It’s a common misconception that the best place in Brazil for wildlife viewing is the Amazon Rainforest. In fact, the vegetation there tends to be so thick and tangled that it can be difficult to see much of anything, even if it’s being clearly pointed out to you. No, if it’s wildlife you want, then Brazil’s Pantanal
region, spanning the world’s largest inland wetland area, is where you need to be. The landscape is far more open here, so the Pantanal’s spectacular biodiversity is far easier to identify.
Here you can watch chubby capybaras, toothsome caimans (watch for the red pinpricks of their eyes in the dark) and playful river otters, but the principal attraction is the one that all of these creatures keep a watchful eye out for: the jaguar. Now, we can’t promise you that you’ll see jaguars during big cat safaris in the Pantanal. But we can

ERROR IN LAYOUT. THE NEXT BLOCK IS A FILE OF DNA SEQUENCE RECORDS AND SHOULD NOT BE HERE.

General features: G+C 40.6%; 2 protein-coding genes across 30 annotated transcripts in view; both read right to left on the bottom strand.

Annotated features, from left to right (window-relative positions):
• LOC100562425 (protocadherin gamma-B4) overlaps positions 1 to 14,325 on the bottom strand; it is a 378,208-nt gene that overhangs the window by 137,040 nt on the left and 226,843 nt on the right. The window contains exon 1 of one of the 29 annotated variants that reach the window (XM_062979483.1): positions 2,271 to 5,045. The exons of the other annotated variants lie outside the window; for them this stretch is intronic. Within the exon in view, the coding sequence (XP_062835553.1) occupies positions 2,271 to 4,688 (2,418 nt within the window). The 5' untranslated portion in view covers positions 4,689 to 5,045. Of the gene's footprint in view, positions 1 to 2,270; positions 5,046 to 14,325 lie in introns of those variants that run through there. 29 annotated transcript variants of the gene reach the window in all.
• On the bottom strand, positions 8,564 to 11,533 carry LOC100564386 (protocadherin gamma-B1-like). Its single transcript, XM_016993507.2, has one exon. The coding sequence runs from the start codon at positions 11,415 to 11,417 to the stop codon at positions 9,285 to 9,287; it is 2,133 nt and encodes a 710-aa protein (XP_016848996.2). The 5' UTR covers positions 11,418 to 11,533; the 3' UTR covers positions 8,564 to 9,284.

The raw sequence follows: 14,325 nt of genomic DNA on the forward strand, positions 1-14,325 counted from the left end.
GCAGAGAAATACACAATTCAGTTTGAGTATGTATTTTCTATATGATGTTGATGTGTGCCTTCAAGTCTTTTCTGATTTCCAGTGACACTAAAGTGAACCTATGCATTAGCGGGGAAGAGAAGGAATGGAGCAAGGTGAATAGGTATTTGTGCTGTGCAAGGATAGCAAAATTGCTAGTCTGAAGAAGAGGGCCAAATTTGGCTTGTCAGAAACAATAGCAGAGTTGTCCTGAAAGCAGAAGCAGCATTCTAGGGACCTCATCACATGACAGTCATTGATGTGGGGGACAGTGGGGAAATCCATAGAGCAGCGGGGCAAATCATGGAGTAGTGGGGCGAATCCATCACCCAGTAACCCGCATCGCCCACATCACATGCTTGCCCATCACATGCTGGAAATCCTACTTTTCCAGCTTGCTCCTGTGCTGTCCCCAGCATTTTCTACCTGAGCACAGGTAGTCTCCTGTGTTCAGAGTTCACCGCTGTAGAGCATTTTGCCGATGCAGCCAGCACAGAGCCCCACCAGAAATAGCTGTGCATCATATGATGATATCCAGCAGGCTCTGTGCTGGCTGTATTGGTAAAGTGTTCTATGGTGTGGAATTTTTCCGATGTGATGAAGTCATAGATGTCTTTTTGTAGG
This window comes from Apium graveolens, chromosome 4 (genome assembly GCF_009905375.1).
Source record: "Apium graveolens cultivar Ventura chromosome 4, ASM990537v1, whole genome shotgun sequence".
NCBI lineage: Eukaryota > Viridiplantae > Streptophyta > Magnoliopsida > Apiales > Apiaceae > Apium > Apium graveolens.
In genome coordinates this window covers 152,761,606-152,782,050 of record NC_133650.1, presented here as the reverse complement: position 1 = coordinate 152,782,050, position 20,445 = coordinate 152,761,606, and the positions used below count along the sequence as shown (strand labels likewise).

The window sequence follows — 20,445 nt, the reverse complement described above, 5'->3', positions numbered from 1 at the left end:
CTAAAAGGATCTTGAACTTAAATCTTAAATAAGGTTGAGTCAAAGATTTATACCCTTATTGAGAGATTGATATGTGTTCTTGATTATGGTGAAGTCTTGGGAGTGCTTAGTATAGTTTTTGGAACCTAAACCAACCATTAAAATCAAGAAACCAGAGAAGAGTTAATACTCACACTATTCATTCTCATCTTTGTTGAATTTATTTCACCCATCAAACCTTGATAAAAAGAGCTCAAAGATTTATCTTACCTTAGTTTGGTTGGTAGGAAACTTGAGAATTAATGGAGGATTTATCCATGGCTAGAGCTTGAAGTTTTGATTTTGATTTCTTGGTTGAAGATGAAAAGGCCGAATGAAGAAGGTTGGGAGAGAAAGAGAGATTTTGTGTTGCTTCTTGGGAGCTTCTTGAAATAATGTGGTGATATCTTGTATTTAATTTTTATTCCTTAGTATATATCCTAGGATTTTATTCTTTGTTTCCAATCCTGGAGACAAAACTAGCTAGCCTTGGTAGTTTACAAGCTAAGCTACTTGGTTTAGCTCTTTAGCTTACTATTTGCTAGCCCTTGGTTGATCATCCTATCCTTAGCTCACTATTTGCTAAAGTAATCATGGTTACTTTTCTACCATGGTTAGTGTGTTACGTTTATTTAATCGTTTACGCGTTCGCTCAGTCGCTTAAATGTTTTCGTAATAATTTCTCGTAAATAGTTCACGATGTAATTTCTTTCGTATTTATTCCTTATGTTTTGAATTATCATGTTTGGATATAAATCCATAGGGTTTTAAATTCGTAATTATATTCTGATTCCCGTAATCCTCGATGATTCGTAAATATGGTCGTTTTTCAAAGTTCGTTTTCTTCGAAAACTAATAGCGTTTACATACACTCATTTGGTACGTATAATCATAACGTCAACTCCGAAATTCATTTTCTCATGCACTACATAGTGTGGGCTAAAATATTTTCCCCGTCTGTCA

assure you that that you stand a better chance of seeing them here than pretty much anywhere else.
The northern Pantanal has the highest concentration of jaguars in the world, and their natural terrain is the vegetation lining the Cuiabá riverbanks. Boat safaris cruise slowly down the river into jaguar country from Porto Jofre at the end of the Transpantaneira road, and there is prolific success in finding the cats watching warily from the trees, basking in the sunshine or even hunting. Jaguars are keen swimmers and will often make a leap for an incautious caiman.